The next day we met a man who is pushing a grocery cart to Townsville. He spoke German only, and seemed engrossed in fixing some small part of the cart. Claire said the cage was still turning, but the squirrel had escaped. We wished him well, and left him to his puttering.
We have had many horn beeps and waves lately; Queenslanders are very friendly. The weather is brutal: most days 37C (over 100F) again, and very humid. The temperature passes 30C (86F) around 8a.m. By 10 a.m., I notice I am breathing hard when we stop to drink. By Noon I notice my legs don’t seem to have much power, and we are slowing. Add to this a lunch to digest, and by 2p.m. my legs feel like week-old limp carrots. We are buggered just when we want to be there, be done for the day. At 37C sweat pours down my arms and makes my hands too slick to hold the handlebars; the padded leather gloves are too hot and stink. Decision making, even simple ones, like when to stop next, which tree offers best (if any) shade, and whether to use precious water to wet our water bottle socks and our t-shirts, become to much of a bother. Finally exhaustion stops us, and we take a rest of half and hour or so rest and are good for, hopefully, the final hour. We have crossed the Tropic of Cancer; we are officially in the tropics. We are on schedule, tropics in autumn, but the tropics haven’t gotten the message yet. The temperature on the road hit 41C today. I saw a foot long lizard on the shoulder, raised up on front legs, tongue out as if in a defensive pose, but there was something strange about this lizard. His was completely desiccated, in-situ, brown and leathery, dead for days, died cursing the heat it appears. All the locals along this stretch swear it is the hottest they have ever seen it for this time of year, and the most humid. Lucky us.
A 106 kilometre day to Claireville was a bit cooler, and we found a wonderful pub/caravan park with cheap cold beers and very friendly regulars. Crab traps hang from the ceilings and pictures of monster fish fill the walls. One mud crab was as big as the slab (24 bottles of beer) he was laid on. The sunset was spectacular over mudflats, behind coconut trees.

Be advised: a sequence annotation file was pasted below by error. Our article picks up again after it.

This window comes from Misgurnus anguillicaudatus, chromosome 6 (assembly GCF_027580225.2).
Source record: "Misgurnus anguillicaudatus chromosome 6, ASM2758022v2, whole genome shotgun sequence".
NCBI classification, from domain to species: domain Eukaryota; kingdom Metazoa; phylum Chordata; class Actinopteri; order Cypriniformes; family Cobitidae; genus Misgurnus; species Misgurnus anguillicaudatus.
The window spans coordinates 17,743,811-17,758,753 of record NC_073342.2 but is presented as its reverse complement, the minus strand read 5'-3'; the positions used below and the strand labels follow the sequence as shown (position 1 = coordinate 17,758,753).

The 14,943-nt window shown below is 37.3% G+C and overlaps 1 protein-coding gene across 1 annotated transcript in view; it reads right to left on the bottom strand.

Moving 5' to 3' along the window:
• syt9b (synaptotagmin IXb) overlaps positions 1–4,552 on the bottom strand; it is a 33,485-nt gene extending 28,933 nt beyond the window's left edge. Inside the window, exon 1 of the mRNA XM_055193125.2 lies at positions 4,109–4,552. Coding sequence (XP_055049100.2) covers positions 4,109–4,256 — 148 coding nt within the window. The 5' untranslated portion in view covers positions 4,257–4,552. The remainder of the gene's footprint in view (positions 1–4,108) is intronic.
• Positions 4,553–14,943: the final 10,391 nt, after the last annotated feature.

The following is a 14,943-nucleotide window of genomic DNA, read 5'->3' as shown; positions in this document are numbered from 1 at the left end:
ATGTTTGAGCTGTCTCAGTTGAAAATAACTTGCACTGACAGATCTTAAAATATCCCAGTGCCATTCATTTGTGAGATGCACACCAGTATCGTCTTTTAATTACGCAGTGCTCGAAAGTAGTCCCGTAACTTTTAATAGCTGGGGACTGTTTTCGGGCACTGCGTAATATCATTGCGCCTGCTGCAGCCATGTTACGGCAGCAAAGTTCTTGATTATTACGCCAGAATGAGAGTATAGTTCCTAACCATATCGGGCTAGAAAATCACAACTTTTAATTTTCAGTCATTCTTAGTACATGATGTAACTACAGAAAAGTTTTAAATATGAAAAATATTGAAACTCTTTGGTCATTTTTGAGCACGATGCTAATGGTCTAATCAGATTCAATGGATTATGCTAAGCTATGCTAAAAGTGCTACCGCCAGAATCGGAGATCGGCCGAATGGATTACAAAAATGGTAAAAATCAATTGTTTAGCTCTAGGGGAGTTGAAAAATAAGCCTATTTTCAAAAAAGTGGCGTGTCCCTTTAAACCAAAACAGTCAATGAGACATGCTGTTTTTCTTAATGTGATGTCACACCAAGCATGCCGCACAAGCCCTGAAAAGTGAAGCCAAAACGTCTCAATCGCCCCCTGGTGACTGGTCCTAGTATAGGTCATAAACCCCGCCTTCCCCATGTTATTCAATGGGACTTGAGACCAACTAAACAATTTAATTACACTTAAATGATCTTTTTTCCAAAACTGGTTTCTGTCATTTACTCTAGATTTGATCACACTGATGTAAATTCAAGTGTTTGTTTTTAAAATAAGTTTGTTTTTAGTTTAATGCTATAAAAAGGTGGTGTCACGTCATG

We are seeing heaps of Willy Wagtails, our favorite bird, and he cheers us along our way each day now. We had missed him in Victoria and New South Wales. Queensland wins again.
March 27, Airlie Beach, in the beautiful Whitsunday islands. We swam in a saltwater pool overlooking sailboats at anchor under lights late at night. Wonderful way to celebrate Claire’s 37th birthday. I was reminded that she turned 23 just after we met 14 years ago. The best 14 years of my life.
Coconut for lunch
Sailing The Whitsundays, Paradise I Reckon
We found an affordable skippered three day sailing trip around the Whitsundays on Soliltaire. Our boat mates were Richard and Tanya, from Germany; Mary and Bill and their son Aemonn from Ireland, and the crew was skipper Chris and wife and first mate, Janine. Chris is a former Royal Australian Navy navigator who proved as interested in, “putting up the rage” as Claire and I were, and gave us lots of time at the helm. We got some howling winds of 25 to 35 knots with 40 bullets (gusts) in squalls on two of the days, and had some ripper sailing. The snorkeling was almost as good as on the Great Barrier reef, and we had hours of it each day. The company was great and Paddy’s Irish whiskey mellow after the sun dropped over the yardarm. Lots of fun talking and singing. We even had a drama (problem) when the mainsail jammed when we were furling it. No worries. We all met at an Irish (what else) Pub that night to relive the trip.